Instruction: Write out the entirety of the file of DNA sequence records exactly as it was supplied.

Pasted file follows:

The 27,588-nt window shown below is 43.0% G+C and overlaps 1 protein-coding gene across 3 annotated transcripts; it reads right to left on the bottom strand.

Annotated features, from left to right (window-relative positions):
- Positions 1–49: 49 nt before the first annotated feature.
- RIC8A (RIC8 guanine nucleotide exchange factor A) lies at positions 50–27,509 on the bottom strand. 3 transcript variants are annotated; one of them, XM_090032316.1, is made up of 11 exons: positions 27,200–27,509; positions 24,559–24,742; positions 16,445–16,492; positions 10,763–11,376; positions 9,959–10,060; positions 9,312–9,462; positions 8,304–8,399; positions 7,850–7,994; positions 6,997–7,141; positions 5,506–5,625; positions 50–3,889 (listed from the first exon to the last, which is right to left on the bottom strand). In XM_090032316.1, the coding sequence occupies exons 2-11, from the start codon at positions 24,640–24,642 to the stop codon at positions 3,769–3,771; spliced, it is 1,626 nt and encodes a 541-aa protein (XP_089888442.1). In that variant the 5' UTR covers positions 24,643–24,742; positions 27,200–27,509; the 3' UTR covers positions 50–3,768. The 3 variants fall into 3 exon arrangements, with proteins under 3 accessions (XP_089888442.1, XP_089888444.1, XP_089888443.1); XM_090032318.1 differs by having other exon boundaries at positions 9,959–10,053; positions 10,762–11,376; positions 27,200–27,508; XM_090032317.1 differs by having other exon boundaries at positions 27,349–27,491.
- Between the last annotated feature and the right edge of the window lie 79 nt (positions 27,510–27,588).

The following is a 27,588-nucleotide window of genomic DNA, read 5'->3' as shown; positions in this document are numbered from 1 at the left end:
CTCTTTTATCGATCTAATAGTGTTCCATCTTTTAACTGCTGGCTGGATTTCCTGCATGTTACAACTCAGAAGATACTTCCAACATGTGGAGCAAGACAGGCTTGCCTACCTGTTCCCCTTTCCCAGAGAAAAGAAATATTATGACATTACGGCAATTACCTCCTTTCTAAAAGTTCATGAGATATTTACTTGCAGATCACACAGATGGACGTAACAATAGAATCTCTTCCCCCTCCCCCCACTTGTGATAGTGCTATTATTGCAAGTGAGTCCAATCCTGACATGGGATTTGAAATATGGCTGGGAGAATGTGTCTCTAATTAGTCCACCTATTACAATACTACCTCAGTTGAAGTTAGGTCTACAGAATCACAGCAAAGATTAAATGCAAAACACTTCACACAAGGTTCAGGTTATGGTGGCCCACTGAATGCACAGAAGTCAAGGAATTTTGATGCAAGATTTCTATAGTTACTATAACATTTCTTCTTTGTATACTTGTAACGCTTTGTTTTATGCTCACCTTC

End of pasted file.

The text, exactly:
The 27,588-nt window shown below is 43.0% G+C and overlaps 1 protein-coding gene across 3 annotated transcripts; it reads right to left on the bottom strand.

Annotated features, from left to right (window-relative positions):
- Positions 1–49: 49 nt before the first annotated feature.
- RIC8A (RIC8 guanine nucleotide exchange factor A) lies at positions 50–27,509 on the bottom strand. 3 transcript variants are annotated; one of them, XM_090032316.1, is made up of 11 exons: positions 27,200–27,509; positions 24,559–24,742; positions 16,445–16,492; positions 10,763–11,376; positions 9,959–10,060; positions 9,312–9,462; positions 8,304–8,399; positions 7,850–7,994; positions 6,997–7,141; positions 5,506–5,625; positions 50–3,889 (listed from the first exon to the last, which is right to left on the bottom strand). In XM_090032316.1, the coding sequence occupies exons 2-11, from the start codon at positions 24,640–24,642 to the stop codon at positions 3,769–3,771; spliced, it is 1,626 nt and encodes a 541-aa protein (XP_089888442.1). In that variant the 5' UTR covers positions 24,643–24,742; positions 27,200–27,509; the 3' UTR covers positions 50–3,768. The 3 variants fall into 3 exon arrangements, with proteins under 3 accessions (XP_089888442.1, XP_089888444.1, XP_089888443.1); XM_090032318.1 differs by having other exon boundaries at positions 9,959–10,053; positions 10,762–11,376; positions 27,200–27,508; XM_090032317.1 differs by having other exon boundaries at positions 27,349–27,491.
- Between the last annotated feature and the right edge of the window lie 79 nt (positions 27,510–27,588).

The following is a 27,588-nucleotide window of genomic DNA, read 5'->3' as shown; positions in this document are numbered from 1 at the left end:
CTCTTTTATCGATCTAATAGTGTTCCATCTTTTAACTGCTGGCTGGATTTCCTGCATGTTACAACTCAGAAGATACTTCCAACATGTGGAGCAAGACAGGCTTGCCTACCTGTTCCCCTTTCCCAGAGAAAAGAAATATTATGACATTACGGCAATTACCTCCTTTCTAAAAGTTCATGAGATATTTACTTGCAGATCACACAGATGGACGTAACAATAGAATCTCTTCCCCCTCCCCCCACTTGTGATAGTGCTATTATTGCAAGTGAGTCCAATCCTGACATGGGATTTGAAATATGGCTGGGAGAATGTGTCTCTAATTAGTCCACCTATTACAATACTACCTCAGTTGAAGTTAGGTCTACAGAATCACAGCAAAGATTAAATGCAAAACACTTCACACAAGGTTCAGGTTATGGTGGCCCACTGAATGCACAGAAGTCAAGGAATTTTGATGCAAGATTTCTATAGTTACTATAACATTTCTTCTTTGTATACTTGTAACGCTTTGTTTTATGCTCACCTTC